The opinion of the court was delivered by: MOTLEY
From May 22, 1995 until June 14, 1995, this court held a hearing on Genentech, Inc.'s ("Genentech") motion for a preliminary injunction to enjoin Novo Nordisk A/S, et al. (collectively "Novo") from infringing Genentech's patent for human growth hormone product.
Novo had responded that Genentech's patent was invalid and non-enforceable. The motion was granted on June 28, 1995, and is now on appeal to the Federal Circuit.
At the preliminary injunction hearing, Novo, represented by Rosenman and Colin, chose to use Mr. Eugene Rzucidlo as their expert witness. Mr. Rzucidlo, a senior associate at the law firm Morgan & Finnegan, testified extensively to aid the court in its task of patent construction. In this connection, a critical question was the interpretation of the '980 patent at issue in this case, and whether it covered certain types of "expression." Mr. Rzucidlo's testimony, which addressed the meaning of the term "expression," was clearly prejudicial to Novo's position. In fact, this court cited Mr. Rzucidlo's analysis when it granted Genentech's motion for a preliminary injunction.
After the preliminary injunction was granted, Novo employed Morgan & Finnegan to join Rosenman and Colin on the appeal of the preliminary injunction and all subsequent proceedings in the case. Genentech then moved to disqualify Morgan & Finnegan from representing Novo on the appeal and trial of this action. On August 3, 1995, this court granted Genentech's motion, finding that Mr. Rzucidlo's expert testimony was prejudicial to Novo on a critical issue, in contravention of Disciplinary Rule 5-102(B) of the New York Code of Professional Responsibility, which provides: "If, after undertaking employment in contemplated or pending litigation, a lawyer learns or it is obvious that the lawyer or a lawyer in his or her firm may be called as a witness other than on behalf of the client, the lawyer may continue the representation until it is apparent that the testimony is or may be prejudicial to the client, at which point the lawyer and the firm must withdraw from acting as an advocate before the tribunal. " (Emphasis supplied). Pursuant to the mandate of Disciplinary Rule 5-102(B), this court disqualified not only Mr. Rzucidlo, but his firm Morgan & Finnegan.
On August 14, 1995, Novo moved for reconsideration of this court's August 3, 1995 order, arguing in part that Mr. Rzucidlo alone, and not Morgan & Finnegan, should have been disqualified. Novo's request was granted on August 28, 1995, and Genentech was directed to further brief the issue of Morgan & Finnegan's disqualification. Upon review of the papers submitted by both parties, and reconsideration of the August 3, 1995 order, this court affirmed its original order disqualifying Morgan & Finnegan on October 17, 1995.
In this Circuit, the power of the district court to grant an interlocutory appeal is strictly limited and only exceptional circumstances will justify certification. Klinghoffer v. S.N.C. Achille Lauro, 921 F.2d 21, 25 (2d Cir. 1990) (citations omitted). Novo wishes to appeal this court's August 3, 1995 order on the grounds that Disciplinary Rule 5-102(B) does not prohibit Morgan & Finnegan's representation of Novo in future proceedings in this case, where one associate has given expert testimony at the preliminary injunction hearing. Because this question does not involve a "controlling question of law as to which there is substantial grounds for difference of opinion," and because an immediate appeal of this court's order of disqualification will not "materially advance the ultimate termination of the litigation," Novo's motion is denied.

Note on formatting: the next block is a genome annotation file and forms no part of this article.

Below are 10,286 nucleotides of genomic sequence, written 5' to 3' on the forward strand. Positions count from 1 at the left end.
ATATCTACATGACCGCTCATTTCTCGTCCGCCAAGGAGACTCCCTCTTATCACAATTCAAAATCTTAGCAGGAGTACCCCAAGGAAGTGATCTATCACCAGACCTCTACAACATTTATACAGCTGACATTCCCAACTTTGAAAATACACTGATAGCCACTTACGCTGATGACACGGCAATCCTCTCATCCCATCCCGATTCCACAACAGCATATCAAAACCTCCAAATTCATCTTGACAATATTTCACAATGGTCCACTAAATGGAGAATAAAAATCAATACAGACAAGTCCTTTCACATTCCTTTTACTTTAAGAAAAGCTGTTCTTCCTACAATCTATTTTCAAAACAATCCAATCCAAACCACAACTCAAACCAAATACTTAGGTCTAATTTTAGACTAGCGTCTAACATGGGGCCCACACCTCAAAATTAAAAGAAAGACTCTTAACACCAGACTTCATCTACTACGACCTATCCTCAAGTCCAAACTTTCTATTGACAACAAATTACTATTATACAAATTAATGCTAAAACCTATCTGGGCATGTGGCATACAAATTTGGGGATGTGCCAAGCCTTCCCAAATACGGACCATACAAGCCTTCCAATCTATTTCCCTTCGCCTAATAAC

I. Controlling Question of Law
A question of law is "controlling" if "reversal of the district court's order would terminate the action." Klinghoffer, 921 F.2d at 24. For instance, questions of in personam and subject matter jurisdiction warrant certification under section 1292(b) because their resolution may dispose of a case. Id.; see also Leasco Data Processing Equipment Corp. v. Maxwell, 468 F.2d 1326, 1330 (2d Cir. 1972). In comparison, even assuming the disqualification order was reversed on appeal, this action would plainly not terminate.
A question can also be "controlling" if it substantially affects a large number of cases. Shipping Corp. of India, Ltd. v. American Bureau of Shipping, 752 F. Supp. 173, 175 (S.D.N.Y. 1990) (Motley, J.); McNeil v. Aguilos, 820 F. Supp. 77, 79 (S.D.N.Y. 1993); Dep't of Economic Dev. v. Arthur Andersen & Co., 683 F. Supp. 1463, 1487 (S.D.N.Y. 1988). Novo, however, has not persuaded the court that this question has wide application.
Morgan & Finnegan's disqualification rested on a highly fact-specific inquiry, which this court performed not once, but twice. Specifically, this court found that Mr. Rzucidlo's testimony at the preliminary injunction hearing was critical to this litigation, and prejudicial to Morgan & Finnegan's client, Novo, in contravention of Disciplinary Rule 5-102(B). Because this determination turned on the specific facts and posture of this litigation, it is highly improbable that further consideration of the issue would influence the outcome of many other cases. In addition, when the controlling issues are factual rather than legal, as here, section 1292(b) certification is unavailable. Harriscom Svenska AB v. Harris Corp., 947 F.2d 627, 630 (2d Cir. 1991).
Novo also argues that certification is appropriate because the Federal Circuit has accepted questions involving attorney disqualification in the past, pursuant to section 1292(b). See Sun Studs, Inc. v. Applied Theory Assocs., Inc., 772 F.2d 1557 (Fed. Cir. 1985); Telectronics Proprietary, Ltd. v. Medtronic, Inc., 836 F.2d 1332 (Fed. Cir. 1988). Nevertheless, this issue must raise a "controlling question of law" in its own right to merit certification. Certification is only appropriate in "exceptional" cases, Klinghoffer, ...